Ozge Elif Kizil - Suruc / Turkey

In Turkey, war has become our neighbor. We follow it on televisions, through the radio, or in newsprint, but when the screens fall asleep, or the papers become a rag through which we wipe the grime from our screens, war is also wiped from our conscience.


I’d felt the presence of war, but I’d never been touched by its reality until I took a plane to the Turkish province of Sanliurfa on September 30, 2014. From there, looking across the border into Syria, I felt every bullet fired, every life lost, every piece of land abandoned and every tear. This came not just through my eyes; not through those I used to observe a TV screen, but from those that now looked back at me on a daily basis.


Across our border, civilians have once again become the victims of Syria’s three-year long Civil War. No longer is it regime versus resistance - the Islamic State of Iraq and Levant has swung the barrels back to face the innocents, and their only escape is to leave the lands they call home. Syrians fleeing clashes between ISIL and Kurdish armed groups in the Syrian border town of Kobani have flooded into Turkey with their belongings on their backs, their dreams left behind.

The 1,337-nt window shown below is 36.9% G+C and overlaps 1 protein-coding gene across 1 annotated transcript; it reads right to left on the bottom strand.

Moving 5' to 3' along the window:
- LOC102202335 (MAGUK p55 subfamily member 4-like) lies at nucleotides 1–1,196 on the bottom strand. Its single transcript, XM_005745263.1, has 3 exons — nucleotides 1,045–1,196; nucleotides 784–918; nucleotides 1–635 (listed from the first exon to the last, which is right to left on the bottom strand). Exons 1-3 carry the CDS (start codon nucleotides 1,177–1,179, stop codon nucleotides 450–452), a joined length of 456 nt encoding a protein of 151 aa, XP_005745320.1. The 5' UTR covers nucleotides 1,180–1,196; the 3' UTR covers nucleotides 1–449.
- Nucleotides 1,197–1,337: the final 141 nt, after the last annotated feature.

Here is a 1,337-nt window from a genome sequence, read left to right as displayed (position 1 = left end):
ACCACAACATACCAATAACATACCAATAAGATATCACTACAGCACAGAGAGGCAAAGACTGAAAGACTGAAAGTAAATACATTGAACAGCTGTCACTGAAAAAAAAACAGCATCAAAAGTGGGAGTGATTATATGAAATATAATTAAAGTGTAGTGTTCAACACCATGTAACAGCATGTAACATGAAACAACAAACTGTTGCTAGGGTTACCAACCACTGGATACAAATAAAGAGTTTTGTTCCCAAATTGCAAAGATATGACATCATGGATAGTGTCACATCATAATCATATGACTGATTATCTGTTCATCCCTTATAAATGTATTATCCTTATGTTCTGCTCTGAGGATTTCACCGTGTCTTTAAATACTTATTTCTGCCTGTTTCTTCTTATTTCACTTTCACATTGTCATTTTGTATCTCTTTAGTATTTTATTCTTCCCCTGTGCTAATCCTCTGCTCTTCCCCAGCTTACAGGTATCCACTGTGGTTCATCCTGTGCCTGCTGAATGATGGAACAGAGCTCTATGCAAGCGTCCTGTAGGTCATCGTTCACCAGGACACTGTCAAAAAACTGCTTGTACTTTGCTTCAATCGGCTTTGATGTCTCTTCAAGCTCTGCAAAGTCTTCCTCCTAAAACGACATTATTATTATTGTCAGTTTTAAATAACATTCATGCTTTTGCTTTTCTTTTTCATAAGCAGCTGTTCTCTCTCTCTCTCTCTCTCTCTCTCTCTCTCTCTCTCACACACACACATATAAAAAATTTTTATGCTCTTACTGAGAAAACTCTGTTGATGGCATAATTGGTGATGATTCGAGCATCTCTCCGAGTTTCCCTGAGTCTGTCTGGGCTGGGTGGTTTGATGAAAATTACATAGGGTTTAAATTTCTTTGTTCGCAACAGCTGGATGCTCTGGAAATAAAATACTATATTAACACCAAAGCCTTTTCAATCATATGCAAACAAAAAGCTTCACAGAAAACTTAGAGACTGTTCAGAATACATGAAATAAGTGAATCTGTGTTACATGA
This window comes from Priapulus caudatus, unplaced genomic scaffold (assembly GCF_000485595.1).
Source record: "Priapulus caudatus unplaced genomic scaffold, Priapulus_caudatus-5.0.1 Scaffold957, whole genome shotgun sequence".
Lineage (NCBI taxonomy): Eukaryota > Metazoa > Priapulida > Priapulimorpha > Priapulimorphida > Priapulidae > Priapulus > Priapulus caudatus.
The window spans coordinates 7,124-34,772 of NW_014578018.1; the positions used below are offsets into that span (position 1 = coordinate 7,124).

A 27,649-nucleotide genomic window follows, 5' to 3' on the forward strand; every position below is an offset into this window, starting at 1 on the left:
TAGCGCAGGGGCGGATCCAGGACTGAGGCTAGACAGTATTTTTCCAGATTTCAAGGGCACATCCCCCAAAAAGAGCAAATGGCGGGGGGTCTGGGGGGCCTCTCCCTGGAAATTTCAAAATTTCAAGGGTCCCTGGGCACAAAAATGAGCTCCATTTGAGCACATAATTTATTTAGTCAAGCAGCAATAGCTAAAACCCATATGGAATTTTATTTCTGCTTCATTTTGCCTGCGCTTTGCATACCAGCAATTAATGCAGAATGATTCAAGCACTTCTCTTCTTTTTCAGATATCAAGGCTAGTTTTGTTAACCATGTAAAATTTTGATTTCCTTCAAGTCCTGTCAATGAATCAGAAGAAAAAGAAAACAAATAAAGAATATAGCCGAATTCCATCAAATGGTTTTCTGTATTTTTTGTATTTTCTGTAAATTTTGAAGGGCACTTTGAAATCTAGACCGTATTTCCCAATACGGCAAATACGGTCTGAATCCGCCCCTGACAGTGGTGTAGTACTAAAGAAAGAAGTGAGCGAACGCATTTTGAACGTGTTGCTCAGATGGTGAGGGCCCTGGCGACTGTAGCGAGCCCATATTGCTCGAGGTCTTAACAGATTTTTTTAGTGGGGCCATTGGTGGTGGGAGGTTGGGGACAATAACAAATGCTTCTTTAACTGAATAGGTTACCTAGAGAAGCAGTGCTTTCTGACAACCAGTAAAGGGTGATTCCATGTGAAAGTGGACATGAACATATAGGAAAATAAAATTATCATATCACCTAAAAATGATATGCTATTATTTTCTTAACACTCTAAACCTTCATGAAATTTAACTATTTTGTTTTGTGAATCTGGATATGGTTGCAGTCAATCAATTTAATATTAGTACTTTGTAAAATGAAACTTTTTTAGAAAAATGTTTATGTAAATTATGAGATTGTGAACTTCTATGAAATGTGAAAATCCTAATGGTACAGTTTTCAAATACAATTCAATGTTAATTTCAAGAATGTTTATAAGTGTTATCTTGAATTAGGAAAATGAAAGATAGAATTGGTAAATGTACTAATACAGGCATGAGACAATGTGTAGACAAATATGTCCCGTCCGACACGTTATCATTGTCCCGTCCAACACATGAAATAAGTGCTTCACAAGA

Not one photograph, video, or news article can fully capture the pain behind the tears of a mother who has lost a child to war and had to flee her hometown so her other children have a chance at life. Nevertheless, I tried – as did other journalists - to illustrate that war existed across the border in its entirety, but the refugees are still to come to the world’s attention.

I am new to this game. I’ve only been a photojournalist for a year, but through such experiences it already feels like a lifetime. It is in the exposure and the suffering that I have aged. It’s an experience I share with the hundreds of children I encountered in the Sanliurfa area of Suruc who left their childhood behind in their destroyed Syrian homes - pushed to become adults in their suffering.

It wasn’t much time… just 10 days (as many fingers as I have on both hands), but during that time I saw hundreds - maybe thousands - of eyes. We shared no common tongue, but there was no need - from every single glance I learnt so many things. Some of those eyes were crying secretly in a corner, others were still screaming at the border. Some showed a determination to stand firm in spite of their suffering, while others looked with apprehension to the future. Many silently cursed those they held responsible, while others looked back at what they had left behind. 

All eyes, however, shared one dream: a return to their homes. For that reason, they were open to every pair of eyes that would listen and share that dream. And maybe that’s why those eyes accepted me.

It’s hard to be a woman in a war zone, as it is in any moment of life. But I believe that a woman can touch the hearts of people easily. That’s why the eyes that I saw welcomed me. In each glance, they shared everything they’d seen.

Back home, I can return to newsprint and television – but through those eyes I am now on the other side of the screen.